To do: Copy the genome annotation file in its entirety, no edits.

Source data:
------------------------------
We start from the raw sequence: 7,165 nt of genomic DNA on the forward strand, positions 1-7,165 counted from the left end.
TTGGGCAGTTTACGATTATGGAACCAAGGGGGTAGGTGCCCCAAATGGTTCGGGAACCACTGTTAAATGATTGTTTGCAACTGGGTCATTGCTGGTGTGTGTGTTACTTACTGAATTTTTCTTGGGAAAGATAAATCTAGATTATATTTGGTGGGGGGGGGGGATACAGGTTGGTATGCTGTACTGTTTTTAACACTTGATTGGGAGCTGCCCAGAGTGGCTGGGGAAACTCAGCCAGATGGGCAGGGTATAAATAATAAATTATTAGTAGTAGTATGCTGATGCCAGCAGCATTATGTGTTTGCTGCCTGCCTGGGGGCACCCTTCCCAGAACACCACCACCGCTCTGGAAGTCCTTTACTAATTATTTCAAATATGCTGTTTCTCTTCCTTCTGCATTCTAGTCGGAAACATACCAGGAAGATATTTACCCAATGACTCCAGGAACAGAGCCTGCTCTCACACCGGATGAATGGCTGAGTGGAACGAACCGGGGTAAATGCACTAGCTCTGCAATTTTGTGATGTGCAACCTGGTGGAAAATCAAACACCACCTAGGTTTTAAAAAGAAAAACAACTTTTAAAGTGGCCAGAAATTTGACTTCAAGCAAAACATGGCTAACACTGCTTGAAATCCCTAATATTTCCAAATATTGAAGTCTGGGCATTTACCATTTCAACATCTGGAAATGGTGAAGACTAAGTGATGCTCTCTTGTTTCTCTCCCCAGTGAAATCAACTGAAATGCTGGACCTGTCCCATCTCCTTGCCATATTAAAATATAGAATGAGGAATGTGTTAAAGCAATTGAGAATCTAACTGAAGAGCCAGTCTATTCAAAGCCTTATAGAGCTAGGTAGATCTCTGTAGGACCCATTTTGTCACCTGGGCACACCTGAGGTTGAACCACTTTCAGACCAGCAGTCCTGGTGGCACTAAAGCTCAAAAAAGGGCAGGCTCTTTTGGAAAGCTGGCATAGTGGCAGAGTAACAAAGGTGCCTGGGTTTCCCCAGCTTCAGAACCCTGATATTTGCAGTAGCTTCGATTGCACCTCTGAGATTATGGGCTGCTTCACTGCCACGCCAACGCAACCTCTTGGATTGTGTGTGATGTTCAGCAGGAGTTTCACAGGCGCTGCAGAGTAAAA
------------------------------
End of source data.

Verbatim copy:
We start from the raw sequence: 7,165 nt of genomic DNA on the forward strand, positions 1-7,165 counted from the left end.
TTGGGCAGTTTACGATTATGGAACCAAGGGGGTAGGTGCCCCAAATGGTTCGGGAACCACTGTTAAATGATTGTTTGCAACTGGGTCATTGCTGGTGTGTGTGTTACTTACTGAATTTTTCTTGGGAAAGATAAATCTAGATTATATTTGGTGGGGGGGGGGGATACAGGTTGGTATGCTGTACTGTTTTTAACACTTGATTGGGAGCTGCCCAGAGTGGCTGGGGAAACTCAGCCAGATGGGCAGGGTATAAATAATAAATTATTAGTAGTAGTATGCTGATGCCAGCAGCATTATGTGTTTGCTGCCTGCCTGGGGGCACCCTTCCCAGAACACCACCACCGCTCTGGAAGTCCTTTACTAATTATTTCAAATATGCTGTTTCTCTTCCTTCTGCATTCTAGTCGGAAACATACCAGGAAGATATTTACCCAATGACTCCAGGAACAGAGCCTGCTCTCACACCGGATGAATGGCTGAGTGGAACGAACCGGGGTAAATGCACTAGCTCTGCAATTTTGTGATGTGCAACCTGGTGGAAAATCAAACACCACCTAGGTTTTAAAAAGAAAAACAACTTTTAAAGTGGCCAGAAATTTGACTTCAAGCAAAACATGGCTAACACTGCTTGAAATCCCTAATATTTCCAAATATTGAAGTCTGGGCATTTACCATTTCAACATCTGGAAATGGTGAAGACTAAGTGATGCTCTCTTGTTTCTCTCCCCAGTGAAATCAACTGAAATGCTGGACCTGTCCCATCTCCTTGCCATATTAAAATATAGAATGAGGAATGTGTTAAAGCAATTGAGAATCTAACTGAAGAGCCAGTCTATTCAAAGCCTTATAGAGCTAGGTAGATCTCTGTAGGACCCATTTTGTCACCTGGGCACACCTGAGGTTGAACCACTTTCAGACCAGCAGTCCTGGTGGCACTAAAGCTCAAAAAAGGGCAGGCTCTTTTGGAAAGCTGGCATAGTGGCAGAGTAACAAAGGTGCCTGGGTTTCCCCAGCTTCAGAACCCTGATATTTGCAGTAGCTTCGATTGCACCTCTGAGATTATGGGCTGCTTCACTGCCACGCCAACGCAACCTCTTGGATTGTGTGTGATGTTCAGCAGGAGTTTCACAGGCGCTGCAGAGTAAAA